Why is the pound falling so sharply?

Beach in Nice, France Image copyright Getty Images
Image caption This year may not be such a cheap one for UK tourists visiting Europe

The value of the pound has been sliding on international currency markets, declining nearly 4% since the start of 2016.

It has been losing ground against the euro for the past eight weeks, its longest downward streak since the single currency was introduced in 1999.

Last week, it hit its lowest level in euro terms for a year. Against the dollar, it has fared even worse, plumbing depths not seen since mid-2010.

Isn't this all rather sudden?

Indeed. As recently as November, the pound was as high as €1.43, but it's been downhill all the way since then. Now it's flirting with the €1.30 mark.

Over the same time period, against the US dollar, it's gone from being worth as much as $1.53 to about $1.43.

That makes it one of the worst performing major currencies, at a time when the UK economy has been considered to be stronger than many of its peers.

After all, it has grown in every quarter since the start of 2013, whereas some eurozone countries are still seeing contractions.

So what happened?

Well, the US Federal Reserve's decision to raise interest rates in December has highlighted the differences between the US and UK economies.

Last year, there had been an expectation that when the Fed rate rise eventually came, the Bank of England would quickly follow suit.

But now that expectation has faded. The predicted timing of the next UK interest rate rise has shifted - first to late 2016, then to early 2017.

The current record low interest rate of 0.5% makes holding sterling less attractive and encourages traders to sell the currency.

Is that all there is to it?

No, there are other factors at work as well, explaining the Bank of England's reluctance to raise interest rates.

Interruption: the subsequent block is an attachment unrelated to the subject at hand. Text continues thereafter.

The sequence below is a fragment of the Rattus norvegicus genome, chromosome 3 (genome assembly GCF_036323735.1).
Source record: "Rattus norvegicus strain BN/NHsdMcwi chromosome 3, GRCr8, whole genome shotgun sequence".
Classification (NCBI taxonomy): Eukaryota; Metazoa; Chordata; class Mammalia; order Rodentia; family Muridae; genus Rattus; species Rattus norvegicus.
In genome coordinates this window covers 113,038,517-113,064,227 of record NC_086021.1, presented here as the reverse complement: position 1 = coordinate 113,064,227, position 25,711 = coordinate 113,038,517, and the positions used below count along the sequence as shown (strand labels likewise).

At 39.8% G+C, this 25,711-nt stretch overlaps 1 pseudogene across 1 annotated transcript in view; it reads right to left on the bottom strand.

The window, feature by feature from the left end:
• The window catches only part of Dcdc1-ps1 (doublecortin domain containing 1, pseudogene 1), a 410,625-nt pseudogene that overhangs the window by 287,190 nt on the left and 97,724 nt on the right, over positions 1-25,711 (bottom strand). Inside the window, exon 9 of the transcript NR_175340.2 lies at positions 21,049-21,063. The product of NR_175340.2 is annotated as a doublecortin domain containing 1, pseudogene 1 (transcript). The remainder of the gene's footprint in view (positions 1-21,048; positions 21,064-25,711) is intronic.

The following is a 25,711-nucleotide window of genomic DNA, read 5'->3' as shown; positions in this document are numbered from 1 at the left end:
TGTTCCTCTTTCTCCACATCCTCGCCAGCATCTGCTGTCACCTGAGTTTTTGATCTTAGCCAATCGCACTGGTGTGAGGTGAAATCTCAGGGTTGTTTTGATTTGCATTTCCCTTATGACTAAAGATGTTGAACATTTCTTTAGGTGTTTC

Weak economic data is casting doubt on the future performance of the UK economy, with inflation persistently well below the Bank of England's 2% target and earnings growth slowing down from a six-year high.

Earlier this month, figures for November showed that UK industrial output had suffered its sharpest decline since 2013.

Looking further ahead, investors are worried about the outcome of a referendum on the UK's continued membership of the EU.

As Andy Scott of foreign exchange services firm HiFX put it: "Concerns over the UK economy and the risk of a Brexit look likely to continue to haunt sterling."

Traders are also generally more risk-averse in the light of the global turmoil caused by Chinese market problems and falling oil prices, which makes them reluctant to buck sterling's downward trend.

What are the consequences?

If the pound's weakness continues, tourists will find that trips to Europe and the US are more expensive, with sterling buying fewer euros and dollars than last year.

Imported goods will also become more expensive when priced in pounds, which would fuel domestic inflation.

UK exporters should, in theory, derive a boost from a weak pound, since their goods become cheaper in euro or dollar terms.

However, the UK doesn't produce as many tangible exports as it used to: the country's service sector has recovered to the levels seen before the financial crisis, but manufacturing has not.

How long is this likely to last?

Ask the Chancellor, George Osborne.

He recently warned that the UK was facing a "cocktail" of serious threats from a slowing global economy.

He added that this year was likely to be one of the toughest since the financial crisis, and that far from "mission accomplished" on the economy, "2016 is the year of mission critical".

In this context, the pound's latest woes seem a fair reflection of uncertainty ahead.

In the words of Esther Reichelt of Commerzbank, "the headwinds to the British economy have definitely increased."

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